Page 20 THE SAUGUS ADVOCATE – Friday, July 5, 2019 ~ Letter to the Editor ~ Here’s how you can keep making a statement about the Saugus School Committee vote to replace custodians T he final school committee vote was this morning and again the 20 school custodians were voted out in favor of privatization. This young girl got up and spoke and it was so emotional. She started a petition on www.change.org and as of this morning had gotten 3,316 signatures. This effort should be continued in spite of this morning’s vote. There is a statement to be made. I hope you can publish her effort entitled RE-INSTATE THE SAUGUS PUBLIC SCHOOL’S CUSTODIANS. Thank you Gini Pariseau Saugus J.F & Son Contracting Snow Plowing No Job too small! Free Estimates! Commercial & Residential 781-656-2078 - Property management & maintenance Shoveling & removal Landscaping, Electrical, Plumbing, Painting, Roofing, Carpentry, Framing, Decks, Fencing, Masonry, Demolition, Gut-outs, Junk Removal & Dispersal, Clean Ups: Yards, Garages, Attics & Basements. Truck for Hire, Bobcat Services. LETTER | FROM PAGE 14 did their jobs. Unfortunately, instead of righting this wrong, you doubled down by employing the same old tactics that you have been using to avert public input since you’ve been elected. Scheduling the next Saugus School Committee meeting with only 2 days notice at 7:15am on a Wednesday is Sharon A. McCabe A ge 62, died peacefully on Friday, June 21st, 2019 in hospice care surrounded by her family. Born and raised in Saugus, Sharon attended the Saugus Public Schools, class of 1974. She graduated from Suffolk University with a Bachelor’s Degree and then went on to attend Bunker Hill Community College to become a Registered Nurse which was her lifelong profession. Sharon loved to read all genres. She was passionate about politics and was a lifelong Bruins and Red Sox fan. Her love of music never strayed far from the classic rock of the 70s and she was an avid Trekkie. Sharon was happiest vacationing with her family and had a great fondness for New Hampshire, camping Obituaries in Pawtuckaway State Park and hanging out on Lake Winnipesaukee. She also enjoyed trips to Florida, Alaska, and Ireland as well as a memorable U.S. cross country road trip. Sharon was the daughter of the late George and Esther (Howard) McCabe and loving sister to the late Donna McCabe. She will be dearly missed by her brothers, George and his wife Sharon of Pelham, NH, Michael and his wife Teresa of Stoneham, Kevin and his wife Mary of Saugus, and Keith and his wife Nollaig of Saugus. She will be fondly remembered by her nieces and nephews, Erin, Michael and his wife Danielle, Jason, Melissa and her husband Nick, Colleen and her companion Brendon, Kian, Finn and Bradley. She is also survived by great niece and nephews, Cameron, Carly and Parker. Donations in her memojust another attempt to shut the public out from this process. The residents of this town know that this was not done by accident. And you know that by scheduling a 7:15am meeting you are limiting the public’s ability to attend because they will be busy doing something that you can’t relate to, putting in an honest day’s work. Below is a copy of the Meeting ry may be made to the North Shore Cancer Walk at nsmcgiving.partners.org/2019Walk or to the charity of your choice. Concetta (Perella) Hunt O f Saugus, June 22. Wife of the late Deforest R. “Mikey” Hunt. Loving mother of Kenneth Hunt of Groveland, Donna Badolato of Wilmington & Catherine Ghandchi of Saugus. Cherished grandmother of Shahriar, Victoria, Alfredo, Shaheen, Casey & Ethan. Great grandmother of Amelia. Sister of Mary Perotta of Saugus, the late Mario Aloisi and the late William Perella . In lieu of flowers, donations in her memory may be made to The Jimmy Fund at www.jimmyfund.org. Posting that went up today. Funny thing is that the posting states it was filed in the Town Clerk’s Office at 7:02am, but that office doesn’t even open until 8:30am. It’s almost like the Town Manager, Scott Crabtree, may be actively trying to assist the School Committee in pushing this through with as little public discourse as possible. Christian Moore EVERETT MALDEN REVERE SAUGUS A dvocAte Newspapers Published weekly by The Advocate Newspapers, Inc. • MAIN OFFICE • 573 Broadway, Everett, MA 02149 Mailing Address: PO Box 490407, Everett, MA 02149 Telephone: (617) 387-2200 / (781) 286-8500 (781) 233-4446 / FAX: (617) 381-0800 Email us at: Jmitchell@advocatenews.net info@advocatenews.net James David Mitchell, Publisher James D. Mitchell, Editor The Advocate Newspapers, Inc. are free newspapers published every Friday. This newspaper assumes no financial responsibility for errors in advertisements printed herein, but will reprint without charge that part of an advertisement in which the error occurs. 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Page 22 THE SAUGUS ADVOCATE – Friday, July 5, 2019 IS YOUR HOME NEXT? The Saugus Real Estate Listings are brought to you by: 53 Jackson Street Saugus, MA 01906 781-813-3325 REAL ESTATE TRANSACTIONS Copyrighted material previously published in Banker & Tradesman/The Commercial Record, a weekly trade newspaper. It is reprinted with permission from the publisher, The Warren Group. For a searchable database of real estate transactions and property information visit: www.thewarrengroup.com. BUYER1 Ventura, Remberto P Herald, Gary S Zemel, Boris Wijtmans, Philippina Kumar, Monoz Coffey, Jason Gogin, Thomas M Robbins, Marianne Hart, David Jevoli, Frank Huynh, Jennifer T BUYER2 SELLER1 Perez, Efrain Herald FT Zemel, Svetlana Roy, Indrani Anjoorian, Ara Pina, Gustavo Caruso, Michele Isyomin, Boris Hart, Judith Nguyen, Duy Dawley, Patrick T Reyes, Patricia Y Hart, Donald A Varone, Carol 71 Savage Street RT SELLER2 ADDRESS 77 Bristow St Herald, Gary S Souto, Filipr Caruso, Salvatore Isyomin, Lia Dawley, Jacqueline J Reyes, Roberto R Hart, Pamela A Varone, Michael Scearbo, Mark 102 Central St #4D 10 Fairmount Pl 34 Riverbank Rd 85 Vine St CITY Saugus Saugus Saugus Saugus Saugus 915 Sherwood Forest Ln #915 Saugus 90 Hobson St 23 Birch St 30 Henry St 2 Cliff St 35 Lynn Fells Pkwy Saugus Saugus Saugus Saugus Saugus DATE 18.06.2019 18.06.2019 17.06.2019 17.06.2019 14.06.2019 14.06.2019 13.06.2019 12.06.2019 12.06.2019 11.06.2019 11.06.2019 PRICE $620 000,00 $1 437 244,00 $285 277,00 $385 000,00 $431 000,00 $425 000,00 $450 000,00 $527 500,00 $100 000,00 $418 000,00 $695 000,00 SAUGUS - Lots of potential with this 6 Rm, 3 Bdrm. Ranch on Cul De Sac w/ inviting brick fireplace in liv. rm. Kitchen leads to a screened porch and deck and level fenced yd. Additional space in basement that offers Family Room and more. Mins. from Shopping, Boston, Airport, and Trans...............$399,000 SAUGUS - Esquisite Grand Foyer makes 4-5 Bdrm Colonial a home with loads of sunlight beaming throughout. Kitchen opens up to lge. family rm. along with pellet stove overlooking backyard...............................................................................$499,000 Darlene Minincleri & Sue Palomba SAUGUS - Gorgeous Single Desirable Ranch Style home offers 6 rooms, 3 bedrooms, full bath, bright and sunny living rm with wood burning fireplace, spacious eat- in kitchen with plenty of cabinets and hutch area, three bdrms with lots of closet space.................$370,000 Luxury 1-2 & 3 bedrooms starting at $1800 a month! ~ RENTALS ~ WINTHROP - 4 bed, 1 1/2 baths, gleaming hardwood floors all new stainless appliances on two levels..$2500 WINTHROP - 3 bedroom, 1 1/2 bath, kitchen granite w/stainless gleaming hardwood..............................$2600 EAST BOSTON - Jeffries point Gorgeous rehab with gourmet kitchen stainless granite and sliding glass door out to private deck . Laundry included...........$2100 LYNNFIELD- Luxury high-end Kit. w/stainless appliances & granite counters, pool, gym won’t last...........$2070 53 Jackson St. Saugus (781) 813-3325 Call for a FREE Market Analysis NEW LEASE - Prime Commercial space on Route 1, South, Saugus. Incredible Exposure 1000 Square Feet Including all utilities. Call Darlene for Details! PEABODY - 4 finished levels along with each bath welcomes new owner. The lvng rm with granite floors incl. inviting fireplace, cath. ceiling, and dbl. doors leading to an ext. deck. 3rd level has 2 lge. bdrms with full bath incl. jacuzzi - 4 baths makes this home very comfortable! Roof 10 yrs. old, new windows, 2 sep. driveways, fenced level yard, & more. Mins. to Malls, Major Rtes. & Trans. Just move in..............................................$599,0000 SAUGUS - A hidden gem just miles away from Boston. Sunlight streams into impressive condo in a well-established Suntaug Estates. Featuring Lvng. Rm. & 1 generous bdrm. Brand new open concept kitchen, features granite countertops, s/s steel appls. and new flooring. Washer/Dryer hookups, storage, parking, Pool and more...........................................................$249,900 UNDER AGREEMENT SOLD UNDER AGREEMENT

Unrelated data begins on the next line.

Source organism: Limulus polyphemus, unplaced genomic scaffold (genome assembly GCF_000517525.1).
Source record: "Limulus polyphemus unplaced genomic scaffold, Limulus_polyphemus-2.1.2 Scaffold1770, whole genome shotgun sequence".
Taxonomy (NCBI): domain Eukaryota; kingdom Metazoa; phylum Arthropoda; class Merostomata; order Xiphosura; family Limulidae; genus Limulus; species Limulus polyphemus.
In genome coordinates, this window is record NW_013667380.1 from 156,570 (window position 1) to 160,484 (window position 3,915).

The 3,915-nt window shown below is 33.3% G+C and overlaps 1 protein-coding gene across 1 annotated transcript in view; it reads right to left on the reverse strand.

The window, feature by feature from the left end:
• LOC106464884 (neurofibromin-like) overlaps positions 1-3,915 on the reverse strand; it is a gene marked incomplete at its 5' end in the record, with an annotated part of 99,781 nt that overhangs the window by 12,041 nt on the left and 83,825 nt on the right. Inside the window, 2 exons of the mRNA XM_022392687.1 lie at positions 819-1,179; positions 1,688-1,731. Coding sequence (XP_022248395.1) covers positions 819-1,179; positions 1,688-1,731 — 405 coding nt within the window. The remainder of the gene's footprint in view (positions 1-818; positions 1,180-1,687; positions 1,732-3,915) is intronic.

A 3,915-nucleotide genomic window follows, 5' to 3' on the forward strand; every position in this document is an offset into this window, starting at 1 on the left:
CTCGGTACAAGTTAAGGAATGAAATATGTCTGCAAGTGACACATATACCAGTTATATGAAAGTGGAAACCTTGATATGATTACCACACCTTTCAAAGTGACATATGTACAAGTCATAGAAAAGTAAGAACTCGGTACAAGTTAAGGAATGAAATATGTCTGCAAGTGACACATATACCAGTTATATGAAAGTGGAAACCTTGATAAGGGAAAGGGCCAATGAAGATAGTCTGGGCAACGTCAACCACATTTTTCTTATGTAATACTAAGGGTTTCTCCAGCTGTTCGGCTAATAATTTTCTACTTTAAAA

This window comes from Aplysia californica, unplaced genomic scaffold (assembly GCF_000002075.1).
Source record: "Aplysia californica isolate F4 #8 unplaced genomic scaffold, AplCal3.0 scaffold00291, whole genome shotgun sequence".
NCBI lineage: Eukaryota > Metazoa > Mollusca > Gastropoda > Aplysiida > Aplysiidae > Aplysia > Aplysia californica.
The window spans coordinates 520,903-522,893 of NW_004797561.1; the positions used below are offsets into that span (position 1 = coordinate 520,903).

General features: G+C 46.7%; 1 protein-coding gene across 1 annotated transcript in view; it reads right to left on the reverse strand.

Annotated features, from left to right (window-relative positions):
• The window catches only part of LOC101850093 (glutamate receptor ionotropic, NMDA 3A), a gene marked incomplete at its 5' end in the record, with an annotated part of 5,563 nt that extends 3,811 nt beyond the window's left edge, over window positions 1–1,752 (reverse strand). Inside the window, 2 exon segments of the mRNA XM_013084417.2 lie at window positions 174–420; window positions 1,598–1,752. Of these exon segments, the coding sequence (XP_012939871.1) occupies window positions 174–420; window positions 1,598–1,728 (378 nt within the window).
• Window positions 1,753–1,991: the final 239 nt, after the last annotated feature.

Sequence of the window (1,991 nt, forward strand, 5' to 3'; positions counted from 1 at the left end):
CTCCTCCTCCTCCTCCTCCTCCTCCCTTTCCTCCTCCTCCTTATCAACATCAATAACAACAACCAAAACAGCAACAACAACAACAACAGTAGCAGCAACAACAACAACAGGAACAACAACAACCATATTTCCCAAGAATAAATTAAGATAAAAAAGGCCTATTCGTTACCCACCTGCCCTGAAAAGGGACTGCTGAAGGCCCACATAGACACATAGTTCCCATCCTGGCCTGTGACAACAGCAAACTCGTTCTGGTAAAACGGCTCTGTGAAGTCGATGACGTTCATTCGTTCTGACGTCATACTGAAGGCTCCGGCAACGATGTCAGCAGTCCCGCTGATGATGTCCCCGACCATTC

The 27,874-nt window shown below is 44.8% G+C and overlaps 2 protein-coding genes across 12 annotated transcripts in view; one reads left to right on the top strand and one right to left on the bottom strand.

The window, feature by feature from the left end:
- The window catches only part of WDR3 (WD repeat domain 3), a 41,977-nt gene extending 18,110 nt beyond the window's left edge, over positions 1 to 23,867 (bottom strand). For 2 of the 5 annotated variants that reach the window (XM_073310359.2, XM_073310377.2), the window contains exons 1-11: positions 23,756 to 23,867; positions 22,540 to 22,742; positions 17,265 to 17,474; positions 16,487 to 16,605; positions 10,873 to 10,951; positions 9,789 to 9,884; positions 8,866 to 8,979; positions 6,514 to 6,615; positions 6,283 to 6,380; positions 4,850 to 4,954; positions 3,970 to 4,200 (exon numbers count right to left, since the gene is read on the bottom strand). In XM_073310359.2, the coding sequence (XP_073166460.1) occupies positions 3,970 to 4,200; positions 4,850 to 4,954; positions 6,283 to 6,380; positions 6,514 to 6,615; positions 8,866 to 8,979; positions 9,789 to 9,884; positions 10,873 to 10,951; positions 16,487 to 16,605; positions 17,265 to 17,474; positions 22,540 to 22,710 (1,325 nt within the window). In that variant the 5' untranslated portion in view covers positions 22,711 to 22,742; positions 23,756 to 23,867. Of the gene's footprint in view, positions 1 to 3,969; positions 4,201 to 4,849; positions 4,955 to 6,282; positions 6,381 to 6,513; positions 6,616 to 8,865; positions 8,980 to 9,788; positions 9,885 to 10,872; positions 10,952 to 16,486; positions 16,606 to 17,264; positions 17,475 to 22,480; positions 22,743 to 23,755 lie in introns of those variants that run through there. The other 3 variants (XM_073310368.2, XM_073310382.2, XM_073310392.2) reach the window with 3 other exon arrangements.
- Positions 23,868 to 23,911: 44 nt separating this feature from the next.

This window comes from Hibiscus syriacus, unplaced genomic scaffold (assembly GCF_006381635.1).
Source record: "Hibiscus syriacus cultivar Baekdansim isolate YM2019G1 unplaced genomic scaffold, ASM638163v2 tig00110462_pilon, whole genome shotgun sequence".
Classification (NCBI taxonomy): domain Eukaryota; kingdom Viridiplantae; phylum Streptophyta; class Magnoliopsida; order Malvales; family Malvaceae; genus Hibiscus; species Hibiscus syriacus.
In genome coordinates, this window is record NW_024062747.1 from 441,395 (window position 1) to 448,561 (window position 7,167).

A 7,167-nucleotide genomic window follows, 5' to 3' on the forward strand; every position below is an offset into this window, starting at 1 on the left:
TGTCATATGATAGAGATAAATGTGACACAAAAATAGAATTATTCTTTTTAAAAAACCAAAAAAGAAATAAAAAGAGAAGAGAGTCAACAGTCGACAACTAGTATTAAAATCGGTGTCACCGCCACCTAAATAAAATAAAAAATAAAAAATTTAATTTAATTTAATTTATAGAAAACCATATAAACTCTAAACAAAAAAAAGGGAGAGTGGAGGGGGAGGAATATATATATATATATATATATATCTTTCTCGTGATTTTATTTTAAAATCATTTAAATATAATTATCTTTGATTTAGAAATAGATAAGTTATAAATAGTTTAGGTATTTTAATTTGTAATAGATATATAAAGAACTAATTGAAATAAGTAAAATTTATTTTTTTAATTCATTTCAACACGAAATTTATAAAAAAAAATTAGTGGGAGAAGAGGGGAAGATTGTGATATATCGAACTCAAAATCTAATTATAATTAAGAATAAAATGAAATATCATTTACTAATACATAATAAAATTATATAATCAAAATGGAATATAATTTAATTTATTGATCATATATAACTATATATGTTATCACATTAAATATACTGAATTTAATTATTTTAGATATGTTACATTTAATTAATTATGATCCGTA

THE SAUGUS ADVOCATE – Friday, July 5, 2019 Page 23 Follow Us On: COMMERCIAL & RESIDENTIAL PROPERTY SALES & RENTALS Wishing everyone a safe, happy & healthy Independence Day! Sandy Juliano Broker/President WE KNOW EVERETT!! Call TODAY to sell or buy with the best! CALL TODAY TO SET UP A PRIVATE SHOWING AT ANY OF OUR LISTINGS! DON’T FORGET TO ASK ABOUT BUYER AGENCY. IT IS THE BEST WAY TO ENSURE A SUCCESSFUL PURCHASE AND IT’S 100% FREE! COMING SOON LISTED BY NORMA! NEW LISTING BY SANDY! 63 HARVARD ST., CHELSEA NEW PRICE! - $549,900 OFFER ACCEPTED! ALL NEW 4 BEDROOM SINGLE 56 WALNUT ST., EVERETT NEW PRICE! - $639,900 A 24 SWAINS POND AVE., MELROSE $699,900 OFFER ACCEPTED! 135-137 CHELSEA ST., EVERETT 5 UNITS - $1,200,000 Call Joe @ 617-680-7610 Call Norma @ 617-590-9143 SOLD BY SANDY 44 RAYMOND ST., EVERETT 9 KENMORE DR., PEABODY $1,225,000 NEW LISTING BY SANDY! 20 PLYMOUTH ST., EVERETT TWO FAMILY - $699,900 UNDER AGREEMENT! 30 CHELSEA ST, UNIT 204, EVERETT 2 BED, 2 BATH CONDO - $369,900 2 CARUSO COURT, WEST PEABODY $759,900 EVERETT 2-BEDROOM APARTMENT $1,600/MONTH Call Joe for Details! Joe DiNuzzo - Broker Associate Norma Capuano Parziale - Agent Open Daily From 10:00 A.M. - 5:00 P.M. 433 Broadway, Suite B, Everett, MA 02149 www.jrs-properties.com Denise Matarazz - Agent Maria Scrima - Agent Follow Us On: Rosemarie Ciampi - Agent Kathy Hang Ha -Agent Mark Sachetta - Agent 617.544.6274

Page 24 THE SAUGUS ADVOCATE – Friday, July 5, 2019 # 1 Listing & Selling Office in Saugus “Experience and knowledge Provide the Best Service” Free Market Evaluations CarpenitoRealEstate.com View our website from your mobile phone! 335 Central St., Saugus, MA 781-233-7300 SAUGUS INDIAN ROCK FARMS offers this custom 12 rm Contemporary Tri-level 3-4 bdrms, 3 ½ baths, spacious open floor plan, 20’ kit w/granite counters, 1st flr famrm w/gas fp, 1st flr laundry, hdwd, cen air, alarm, au-pair suite, 1 c gar, IG gunite pool, cabana w/kit & half bath, many updates. Great home – Great location...............................................................$799,900. LYNN/SAUGUS line Beautifully maintained 2 bedroom townhouse offers 1 ½ baths, fireplace livingroom, spacious kitchen with granite counters, one car garage, front & rear decks, security system, handicapped features...................................................................$337,000. SAUGUS LAST LOT available in Bellevue Heights! Beautiful views, great sub-division surrounded by exclusive, custom homes that are perfectly maintained Build your dream home!.....................................$310,000. SAUGUS Nicely located & maintaind 6 rms, 2 bedroom Cape, offers granite kitchen w/ct flr, sunroom, fireplace lvrm, dnrm, large master w/half bath & skylight, office area, hardwood flooring, one car detached garage, level lot, side street.....................................................................$449,900. SAUGUS 1st AD Well maintained Colonial offers 7 rms, 3 bedrms, 1 ½ baths, eat-in kitchen w/corian counters, lvrm, dnrm 1st floor bedrm, walk-up attic for future expansion, conveniently located........................$399,900. SAUGUS One of the last buildable lots left in Saugus! Land runs from Hanson Road to Hamilton Street creating a unique opportunity to build new construction home!..................................$215,000. EAST BOSTON Mixed use building offers store front and two residential apartments, great corner unit, super convenient and popular neighborhood, lots of foot traffic.............................................$875,000. REVERE POINT OF PINES offers this spacious 11 room colonial 3 full baths 3-4 bedrooms, spacious deck, kit w/granite island, dnrm, lvrm, hardwood, familyrm w/wet bar, level lot, great area................$549,900. SAUGUS RARE Business Zoned parcel with many possibilities. This 34,000 corner lot houses a Federal Colonial style home with amazing details. Please call Saugus Inspectional Services for all permitted uses............................$575,000. SAUGUS PERFECT in everyway! Custom CE Col offers 11 rms, 5 bdrms, 3 full & 2half baths, grand foyer w/elegant split stairway, great open flr plan, lvrm, dnrm, gourmet kit w/amazing granite counters & center island w/bar sink & seating, dining area w/atrium door to awesome backyd, 1st flr FP familyrm, hardwd flrs throughout, finished LL w/ playrm. Go to: 5PiratesGlen.com..................$1,400,000. SAUGUS 6 rooms, 2-3 bedroom cape offers open concept living room/dining room, updated maple kit w/silestone, fireplace, hardwood flooring, security system, fenced yard, 5 yr old roof, one car garage, large deck................................................$369,900. SAUGUS GREAT 8 room Colonial with beautiful granite kit open to 1st floor fireplace family rm w/slider to deck, 2 updated baths, hardwood flooring, finished lower level, gorgeous, level yard w/inground pool, 1 c detached garage, located just outside of Saugus Center....$549,900. WONDERING WHAT YOUR HOME IS WORTH? CALL FOR YOUR FREE MARKET ANALYSIS! LITTLEFIELD REAL ESTATE SAUGUS ~ Rehabbed colonial. New windows, siding, new kitchen with quartz counters, stainless appliances, new cabinets. New hardwood flooring throughout house. New heat. Central AC. New maintenance free deck. .........$570,000 SAUGUS ~ Desirable 2 family. Each unit has 2 beds, updated kitchens and baths, vinyl siding, in-unit laundry, rear decks .......$499,000 SAUGUS ~ 2 family new to market! 4 bed, 2.5 bath, granite counters, SS appliances, newer gas heat/AC, prof landscaping, custom paint, new patio, 1 bed apt. .......................$739,000 38 Main Street, Saugus MA WWW.LITTLEFIELDRE.COM 781-233-1401 PEABODY ~ 4 bed colonial, 2.5 baths, central AC, finished basement, SS appliances, hardwood throughout, great cul-de-sac location, gas heat ....................$759,000 Call Rhonda Combe For all your real estate needs!! 781-706-0842 SAUGUS ~ 4 bed, 3 bath colonial. Spacious kitchen, SS appliances, Oversized one car garage, irrigation, gas heat enclosed porch, centralVac, finished lower level...$569,900 SAUGUS ~ 3 bed, 1.5 bath colonial. Open concept 1st floor, 2 car garage, newer gas heat, roof and HW heater, prof landscaping....$426,900 Coming Soon in Lynn: Brand New Construction! Call Rhonda Combe SAUGUS ~ Recently renovated ranch. Kitchen, appliances, heat, AC, roof and vinyl siding all replaced in 2011.Fenced in yard, hot tub, storage shed. .....$384,900 SAUGUS ~ 3 bed ranch, open concept, stainless appliances, private dead end street, newer gas heat, hardwood flooring, 10k lot, garage ..............$435,000 for details! REVERE ~ 2 family located in the Beachmont area, 3 beds, one bath in top unit, 2 beds, one bath lower unit .....................................$639,000 LAND FOR SALE SAUGUS Call Rhonda Combe at 781-706-0842 for details!! Under Contract